Museums have evolved a great deal in the 180 or so years since their first generation collapsed in financial ruin or adapted into the more lucrative P.T. Barnum-styled collection of freaks, oddities and hoaxes. Following the necessary injection of funds from the mega-wealthy industrialists of the late 19th century, museum collections gained a stunning degree of rational order and quantitative analysis. They subdivided into seemingly unrelated institutions of art, science and history. They also acquired the monumental architecture of cathedrals and temples. The Great Hall in the National Museum of Natural History in Washington D.C. with its colossal taxidermy elephant and adjoining halls of knowledge inspires nothing if not wonder. It is a truly incredible space. But perhaps in the effort to impress the public with how much they know, they created a space that makes it harder to ask “Why?”

I’m not suggesting that the modern science museum is the Great and Powerful Oz, hiding behind his curtain. But I am suggesting that it has erected an edifice of similar proportions. What if, today, the National Museum of Natural History opened a hall dedicated to specimens and artifacts that are not well understood? Call it “The Hall of Incognitums.” They might risk visitors wondering about the “wrong things.” Visitors might risk being disappointed or frustrated. Competing narratives might develop that call the validity of the whole project of science into question. And meaningful answers to our deepest questions might emerge from unexpected places. It all sounds very risky. Is anyone else curious how it would all play out?

References:
1. Sellers, Charles Coleman. Mr. Peale’s Museum: Charles Willson Peale and the First Popular Museum of Natural Science and Art.New York: Norton, 1980.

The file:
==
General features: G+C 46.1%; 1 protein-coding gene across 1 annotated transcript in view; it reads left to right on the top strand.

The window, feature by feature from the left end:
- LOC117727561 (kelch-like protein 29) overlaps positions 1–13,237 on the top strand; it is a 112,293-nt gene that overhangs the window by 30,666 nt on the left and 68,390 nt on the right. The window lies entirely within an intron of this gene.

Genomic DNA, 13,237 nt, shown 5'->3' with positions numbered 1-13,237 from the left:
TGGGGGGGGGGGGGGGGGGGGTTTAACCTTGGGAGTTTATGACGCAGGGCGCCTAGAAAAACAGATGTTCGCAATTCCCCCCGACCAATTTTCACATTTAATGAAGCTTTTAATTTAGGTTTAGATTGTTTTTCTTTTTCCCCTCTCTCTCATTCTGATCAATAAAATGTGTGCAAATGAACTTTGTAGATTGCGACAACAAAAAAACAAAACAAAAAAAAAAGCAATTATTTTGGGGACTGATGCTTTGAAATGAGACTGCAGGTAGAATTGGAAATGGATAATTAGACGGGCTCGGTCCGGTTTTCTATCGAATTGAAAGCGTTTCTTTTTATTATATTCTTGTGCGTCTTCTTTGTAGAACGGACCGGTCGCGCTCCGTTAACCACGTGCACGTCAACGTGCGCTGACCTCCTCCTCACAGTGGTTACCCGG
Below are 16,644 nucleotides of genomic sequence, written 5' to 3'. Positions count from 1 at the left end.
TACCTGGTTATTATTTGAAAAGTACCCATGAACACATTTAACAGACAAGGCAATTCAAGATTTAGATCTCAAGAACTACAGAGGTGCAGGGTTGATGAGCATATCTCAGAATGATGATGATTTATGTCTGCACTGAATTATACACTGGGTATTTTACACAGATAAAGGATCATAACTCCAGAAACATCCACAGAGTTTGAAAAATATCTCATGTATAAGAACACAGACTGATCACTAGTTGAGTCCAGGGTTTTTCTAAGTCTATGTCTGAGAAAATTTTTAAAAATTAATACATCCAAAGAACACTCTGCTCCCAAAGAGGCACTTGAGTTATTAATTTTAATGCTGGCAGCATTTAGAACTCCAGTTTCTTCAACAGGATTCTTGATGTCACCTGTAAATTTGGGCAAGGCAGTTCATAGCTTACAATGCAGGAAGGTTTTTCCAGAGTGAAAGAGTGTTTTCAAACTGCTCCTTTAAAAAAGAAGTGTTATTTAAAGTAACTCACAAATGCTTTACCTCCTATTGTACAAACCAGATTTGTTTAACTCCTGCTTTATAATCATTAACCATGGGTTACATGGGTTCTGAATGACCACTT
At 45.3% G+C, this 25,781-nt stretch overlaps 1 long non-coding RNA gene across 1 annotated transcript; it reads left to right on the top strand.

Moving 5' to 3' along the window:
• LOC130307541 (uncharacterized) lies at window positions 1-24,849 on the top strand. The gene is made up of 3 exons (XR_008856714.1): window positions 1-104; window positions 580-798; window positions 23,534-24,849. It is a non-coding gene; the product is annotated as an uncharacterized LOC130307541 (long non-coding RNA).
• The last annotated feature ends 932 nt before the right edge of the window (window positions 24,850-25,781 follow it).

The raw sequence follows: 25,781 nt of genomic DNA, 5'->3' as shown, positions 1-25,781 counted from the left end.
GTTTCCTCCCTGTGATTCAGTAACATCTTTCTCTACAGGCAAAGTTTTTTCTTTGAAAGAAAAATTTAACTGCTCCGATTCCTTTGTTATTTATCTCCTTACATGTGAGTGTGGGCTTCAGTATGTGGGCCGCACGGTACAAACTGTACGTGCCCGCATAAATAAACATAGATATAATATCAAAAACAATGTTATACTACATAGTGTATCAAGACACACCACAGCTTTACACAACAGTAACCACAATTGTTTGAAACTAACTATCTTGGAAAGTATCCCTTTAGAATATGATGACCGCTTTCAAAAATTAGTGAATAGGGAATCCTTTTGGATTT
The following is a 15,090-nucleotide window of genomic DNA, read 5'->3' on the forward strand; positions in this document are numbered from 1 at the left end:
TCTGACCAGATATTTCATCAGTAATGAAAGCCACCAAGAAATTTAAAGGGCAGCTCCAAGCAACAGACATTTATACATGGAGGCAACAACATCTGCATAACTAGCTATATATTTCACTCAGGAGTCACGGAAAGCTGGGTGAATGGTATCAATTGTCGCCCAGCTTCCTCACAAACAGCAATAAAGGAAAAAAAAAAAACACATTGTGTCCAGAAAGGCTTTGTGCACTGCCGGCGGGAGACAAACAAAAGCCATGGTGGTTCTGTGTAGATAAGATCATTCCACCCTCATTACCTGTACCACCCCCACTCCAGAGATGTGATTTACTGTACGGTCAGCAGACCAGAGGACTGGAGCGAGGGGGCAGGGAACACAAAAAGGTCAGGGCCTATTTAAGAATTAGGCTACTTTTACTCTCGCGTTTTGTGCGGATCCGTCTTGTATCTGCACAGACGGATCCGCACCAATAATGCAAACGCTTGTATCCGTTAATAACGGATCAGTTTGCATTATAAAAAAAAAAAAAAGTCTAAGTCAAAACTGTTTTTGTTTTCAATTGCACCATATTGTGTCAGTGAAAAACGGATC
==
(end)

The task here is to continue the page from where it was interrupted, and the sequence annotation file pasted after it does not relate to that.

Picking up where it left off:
2. Pell, Richard W. “Can sites cultivate curiosity?” University of Pittsburgh, Pittsburgh. December 10th, 2015. Panel Discussion.

3. Baum, L. Frank, and Michael Hague. The Wizard of  Oz. New York: Holt, Rinehart and Winston, 1982.

Notes:
1. It is beyond the scope of this essay to attribute the experience of Curiosity or Wonder to Toto, however, we can say with certainty that Toto is a domesticated dog whose wolf ancestors learned over thousands of years of co­evolution and breeding to read human expressions: Frank Baum wrote in The Wonderful Wizard of OZ, “Toto did not really care whether he was in Kansas or the Land of Oz so long as Dorothy was with him; but he knew the little girl was unhappy, and that made him unhappy too”.

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Richard Pell works at the intersections of science, engineering, and culture. He is the founder and director of the Center for PostNatural History, an organization dedicated to the collection and exposition of life-forms that have been intentionally and heritably altered through domestication, selective breeding, tissue culture or genetic engineering. The Center for PostNatural History operates a permanent museum in Pittsburgh, Pennsylvania, and produces traveling exhibitions that have appeared in science and art museum throughout Europe and the United States as well as within the pages of National Geographic, Nature Magazine, American Scientist, Popular Science and New Scientist. The CPNH has been awarded a Rockefeller New Media fellowship, a Creative Capital fellowship, a Smithsonian artist research fellowship, support from Waag Society and ongoing support from the Kindle Project. Richard Pell is an Associate Professor of Art and Carnegie Mellon University.